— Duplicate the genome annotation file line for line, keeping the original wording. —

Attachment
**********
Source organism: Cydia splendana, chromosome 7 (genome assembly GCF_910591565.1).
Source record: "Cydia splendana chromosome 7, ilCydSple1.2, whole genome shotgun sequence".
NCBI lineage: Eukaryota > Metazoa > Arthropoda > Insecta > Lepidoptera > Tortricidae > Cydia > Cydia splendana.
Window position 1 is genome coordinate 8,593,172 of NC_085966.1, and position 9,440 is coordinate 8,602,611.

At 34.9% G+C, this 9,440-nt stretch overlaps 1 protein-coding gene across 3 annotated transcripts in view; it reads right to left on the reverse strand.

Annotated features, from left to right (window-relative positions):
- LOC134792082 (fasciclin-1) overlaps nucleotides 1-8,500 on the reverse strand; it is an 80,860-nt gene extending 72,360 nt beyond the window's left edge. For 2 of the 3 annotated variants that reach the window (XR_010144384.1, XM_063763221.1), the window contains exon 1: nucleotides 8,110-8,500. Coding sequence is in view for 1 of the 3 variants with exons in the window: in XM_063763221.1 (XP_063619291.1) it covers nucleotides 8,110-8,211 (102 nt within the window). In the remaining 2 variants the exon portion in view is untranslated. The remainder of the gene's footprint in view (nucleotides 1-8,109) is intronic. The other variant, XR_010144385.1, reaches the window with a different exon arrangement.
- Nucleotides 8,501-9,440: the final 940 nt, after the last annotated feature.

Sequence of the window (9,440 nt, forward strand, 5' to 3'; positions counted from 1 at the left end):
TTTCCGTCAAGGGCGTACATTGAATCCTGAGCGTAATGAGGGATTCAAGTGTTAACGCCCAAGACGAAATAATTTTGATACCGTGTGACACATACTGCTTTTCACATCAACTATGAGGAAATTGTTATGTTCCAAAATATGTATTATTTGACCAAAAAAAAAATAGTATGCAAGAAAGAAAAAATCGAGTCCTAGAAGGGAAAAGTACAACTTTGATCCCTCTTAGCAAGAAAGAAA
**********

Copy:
Source organism: Cydia splendana, chromosome 7 (genome assembly GCF_910591565.1).
Source record: "Cydia splendana chromosome 7, ilCydSple1.2, whole genome shotgun sequence".
NCBI lineage: Eukaryota > Metazoa > Arthropoda > Insecta > Lepidoptera > Tortricidae > Cydia > Cydia splendana.
Window position 1 is genome coordinate 8,593,172 of NC_085966.1, and position 9,440 is coordinate 8,602,611.

At 34.9% G+C, this 9,440-nt stretch overlaps 1 protein-coding gene across 3 annotated transcripts in view; it reads right to left on the reverse strand.

Annotated features, from left to right (window-relative positions):
- LOC134792082 (fasciclin-1) overlaps nucleotides 1-8,500 on the reverse strand; it is an 80,860-nt gene extending 72,360 nt beyond the window's left edge. For 2 of the 3 annotated variants that reach the window (XR_010144384.1, XM_063763221.1), the window contains exon 1: nucleotides 8,110-8,500. Coding sequence is in view for 1 of the 3 variants with exons in the window: in XM_063763221.1 (XP_063619291.1) it covers nucleotides 8,110-8,211 (102 nt within the window). In the remaining 2 variants the exon portion in view is untranslated. The remainder of the gene's footprint in view (nucleotides 1-8,109) is intronic. The other variant, XR_010144385.1, reaches the window with a different exon arrangement.
- Nucleotides 8,501-9,440: the final 940 nt, after the last annotated feature.

Sequence of the window (9,440 nt, forward strand, 5' to 3'; positions counted from 1 at the left end):
TTTCCGTCAAGGGCGTACATTGAATCCTGAGCGTAATGAGGGATTCAAGTGTTAACGCCCAAGACGAAATAATTTTGATACCGTGTGACACATACTGCTTTTCACATCAACTATGAGGAAATTGTTATGTTCCAAAATATGTATTATTTGACCAAAAAAAAAATAGTATGCAAGAAAGAAAAAATCGAGTCCTAGAAGGGAAAAGTACAACTTTGATCCCTCTTAGCAAGAAAGAAA